“If you think about it, the rules, the laws that govern water in the West were created in the 19th century. And yet here we live in the 21st century,” Ralph says. “Weather predictions have been improving over the last decades.”
Time to seriously look at the problems in our water systems. The problems that show up in the press like Flint, or the Cali drought are only the tip of the iceberg. Systemic improvements and infrastructure upgrades are needed.
Like fossil fuels, water is another case where we are not paying the true price of the resource we’re consuming. We need to price continual improvements and upgrades into the cost to users.
These problems are compounded by an antiquated system of regulations, dysfunctional water markets, policies that encourage overpumping, and contracts that discourage conservation by requiring customers to pay for water they don’t use. These approaches depress investment and inhibit innovation.
Regulations can ensure that the first few gallons per person per day are cheap or free, with escalating costs beyond that. Water for necessities such as drinking, cooking and hygiene should be affordable. Beyond that, water for lawns, filling swimming pools, washing cars and other uses should be more expensive.
The water industry’s risk-averse culture has resisted innovation. Higher prices and government-backed research and development could help prompt a wave of innovation and investment. This is what happened with hydraulic fracturing and horizontal drilling, two technologies advanced through government research that kicked off the shale boom.
The water problem is daunting. But putting a sensible price on water to invite investment and encourage conservation, increasing the availability of information and doubling down on innovation can go a long way toward solving it.
Our Water System: What a Waste http://nyti.ms/22Bnqv3
It’s the ancient system of water rights and the current morass of water legislation that’s to blame for the problems caused by the drought.
Instead of asking eaters to wade through this complexity every time they pick up a fork, we need policies that make water expensive for farmers in places where it’s scarce. A market price for water would simply eliminate inefficient crops.
And, in fact, California already has a functioning water market … with one massive market failure: It’s still legal for landowners to pump as much water out of their ground as they can in many places. And it’s that market failure that is causing the true shortages in poor farming towns.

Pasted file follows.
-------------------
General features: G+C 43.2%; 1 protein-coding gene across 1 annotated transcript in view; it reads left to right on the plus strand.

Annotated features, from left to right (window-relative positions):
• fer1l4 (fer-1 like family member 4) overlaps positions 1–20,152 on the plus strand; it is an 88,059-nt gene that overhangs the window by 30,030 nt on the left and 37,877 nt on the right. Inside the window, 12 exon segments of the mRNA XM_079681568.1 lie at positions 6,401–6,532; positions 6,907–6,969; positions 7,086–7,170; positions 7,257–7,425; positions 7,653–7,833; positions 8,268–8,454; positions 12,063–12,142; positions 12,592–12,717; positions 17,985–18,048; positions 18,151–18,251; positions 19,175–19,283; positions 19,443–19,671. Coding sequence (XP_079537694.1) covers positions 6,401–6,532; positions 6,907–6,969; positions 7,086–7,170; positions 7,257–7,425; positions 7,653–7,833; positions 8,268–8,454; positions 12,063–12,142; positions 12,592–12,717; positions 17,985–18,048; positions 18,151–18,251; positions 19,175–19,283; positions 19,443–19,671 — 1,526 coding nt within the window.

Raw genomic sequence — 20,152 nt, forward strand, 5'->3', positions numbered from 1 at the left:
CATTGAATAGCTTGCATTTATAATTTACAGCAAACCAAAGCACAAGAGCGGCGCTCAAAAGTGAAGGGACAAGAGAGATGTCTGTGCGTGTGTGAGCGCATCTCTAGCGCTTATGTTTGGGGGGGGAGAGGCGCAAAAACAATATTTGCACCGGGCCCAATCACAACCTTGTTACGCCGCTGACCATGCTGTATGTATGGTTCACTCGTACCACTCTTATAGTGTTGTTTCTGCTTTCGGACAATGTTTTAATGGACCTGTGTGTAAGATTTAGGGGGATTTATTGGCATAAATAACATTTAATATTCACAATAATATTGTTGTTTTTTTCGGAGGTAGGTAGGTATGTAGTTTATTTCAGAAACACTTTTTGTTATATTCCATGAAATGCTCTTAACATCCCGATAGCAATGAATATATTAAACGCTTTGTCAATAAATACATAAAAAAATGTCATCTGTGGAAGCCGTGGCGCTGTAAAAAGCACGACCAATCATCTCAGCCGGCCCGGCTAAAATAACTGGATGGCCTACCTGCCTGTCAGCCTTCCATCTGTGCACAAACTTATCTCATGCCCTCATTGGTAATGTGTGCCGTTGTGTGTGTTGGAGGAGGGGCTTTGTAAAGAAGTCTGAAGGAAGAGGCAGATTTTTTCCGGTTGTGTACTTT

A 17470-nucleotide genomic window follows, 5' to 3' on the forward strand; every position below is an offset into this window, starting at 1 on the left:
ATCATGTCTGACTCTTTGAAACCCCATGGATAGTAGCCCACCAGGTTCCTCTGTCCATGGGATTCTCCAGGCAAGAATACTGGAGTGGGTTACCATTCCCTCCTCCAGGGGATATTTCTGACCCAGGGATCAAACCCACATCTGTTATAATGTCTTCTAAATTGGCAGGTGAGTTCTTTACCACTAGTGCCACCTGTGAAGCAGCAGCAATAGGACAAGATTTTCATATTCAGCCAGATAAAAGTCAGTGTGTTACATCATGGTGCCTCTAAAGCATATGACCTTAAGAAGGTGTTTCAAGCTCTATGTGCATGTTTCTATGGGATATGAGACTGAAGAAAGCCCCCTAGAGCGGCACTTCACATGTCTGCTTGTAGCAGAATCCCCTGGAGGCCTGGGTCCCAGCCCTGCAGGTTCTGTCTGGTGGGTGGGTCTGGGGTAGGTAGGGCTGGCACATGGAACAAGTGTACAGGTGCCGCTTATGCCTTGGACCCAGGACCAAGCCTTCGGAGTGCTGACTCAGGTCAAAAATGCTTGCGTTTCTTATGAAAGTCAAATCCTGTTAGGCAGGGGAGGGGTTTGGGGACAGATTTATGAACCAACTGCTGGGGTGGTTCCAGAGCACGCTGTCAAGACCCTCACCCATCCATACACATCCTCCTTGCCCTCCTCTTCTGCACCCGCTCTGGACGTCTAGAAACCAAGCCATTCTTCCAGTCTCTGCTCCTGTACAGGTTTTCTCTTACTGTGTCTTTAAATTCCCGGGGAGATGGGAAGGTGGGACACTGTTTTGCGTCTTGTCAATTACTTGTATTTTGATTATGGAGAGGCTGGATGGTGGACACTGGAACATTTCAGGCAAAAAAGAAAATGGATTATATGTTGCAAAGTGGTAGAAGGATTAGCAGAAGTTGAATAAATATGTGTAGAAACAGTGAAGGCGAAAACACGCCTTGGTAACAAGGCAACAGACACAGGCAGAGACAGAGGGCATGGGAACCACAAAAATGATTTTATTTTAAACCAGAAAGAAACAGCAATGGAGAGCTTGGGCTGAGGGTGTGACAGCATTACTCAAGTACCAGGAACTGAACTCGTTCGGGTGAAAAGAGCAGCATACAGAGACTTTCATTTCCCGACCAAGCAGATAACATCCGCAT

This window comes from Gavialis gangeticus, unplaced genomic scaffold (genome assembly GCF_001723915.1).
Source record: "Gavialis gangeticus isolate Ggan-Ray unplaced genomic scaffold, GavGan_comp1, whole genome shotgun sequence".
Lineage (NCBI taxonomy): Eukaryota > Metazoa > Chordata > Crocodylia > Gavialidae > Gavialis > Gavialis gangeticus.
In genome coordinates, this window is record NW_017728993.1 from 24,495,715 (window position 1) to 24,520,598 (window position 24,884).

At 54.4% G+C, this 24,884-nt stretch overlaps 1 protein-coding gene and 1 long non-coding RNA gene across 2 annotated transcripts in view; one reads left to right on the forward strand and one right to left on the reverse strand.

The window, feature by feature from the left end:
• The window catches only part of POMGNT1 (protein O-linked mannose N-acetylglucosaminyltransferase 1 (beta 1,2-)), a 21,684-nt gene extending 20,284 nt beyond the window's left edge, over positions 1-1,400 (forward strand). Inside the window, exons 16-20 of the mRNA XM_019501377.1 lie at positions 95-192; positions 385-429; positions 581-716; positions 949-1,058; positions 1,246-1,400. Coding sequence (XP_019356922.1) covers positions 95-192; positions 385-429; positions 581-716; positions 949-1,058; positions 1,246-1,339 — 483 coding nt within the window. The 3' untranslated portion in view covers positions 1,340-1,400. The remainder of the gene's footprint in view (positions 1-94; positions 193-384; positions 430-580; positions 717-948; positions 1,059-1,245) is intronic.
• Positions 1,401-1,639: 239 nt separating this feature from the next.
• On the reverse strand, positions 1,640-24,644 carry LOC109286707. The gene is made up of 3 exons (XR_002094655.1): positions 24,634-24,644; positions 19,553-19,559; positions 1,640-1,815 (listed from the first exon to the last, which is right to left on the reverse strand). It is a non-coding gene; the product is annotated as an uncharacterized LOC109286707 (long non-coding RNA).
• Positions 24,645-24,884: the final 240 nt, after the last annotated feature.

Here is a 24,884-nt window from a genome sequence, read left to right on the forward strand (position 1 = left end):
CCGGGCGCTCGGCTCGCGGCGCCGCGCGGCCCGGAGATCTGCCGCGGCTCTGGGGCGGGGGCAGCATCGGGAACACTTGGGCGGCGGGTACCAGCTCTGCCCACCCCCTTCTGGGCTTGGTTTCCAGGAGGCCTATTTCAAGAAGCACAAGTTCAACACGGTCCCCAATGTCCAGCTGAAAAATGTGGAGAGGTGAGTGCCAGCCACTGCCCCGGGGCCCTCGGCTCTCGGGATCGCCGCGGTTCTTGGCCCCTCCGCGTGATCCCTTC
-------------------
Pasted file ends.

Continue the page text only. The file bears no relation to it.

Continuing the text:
The important part of the article is that they can do something in California to adjust and adapt.
What’s hard for Californians, Americans, and the world at large to accept is that there is a new normal and we can’t keep doing things the same old way.
Eliminating 150 year old water rights is a good start. Let farms compete as businesses with access to scarce resources.
A Wet Winter Won’t Save California http://nyti.ms/1LnFVN1
The drought out West has brought the insane water use issues out there to national attention again. The way water is being apportioned and used is not at all inline with whats best for the citizens out west, the free market, or the country in general. Unfortunately things are stuck that way out there because of some old outdated laws and practices. Time for change.
What we have now, he added, is “a government bureaucracy that gives the most powerful interests all the water they want, for low cost.”
A freer water market would almost certainly revolutionize water consumption in the West. You’d see more high-priced crops like almonds and fruit, less alfalfa for export, probably fewer dairy farms in California and perhaps more microchip manufacturing. “It would change the economy,”
“If people who owned water rights could make more money by selling them rather than using them locally, and they could move it … I’m absolutely certain it would change the face of water use in California.”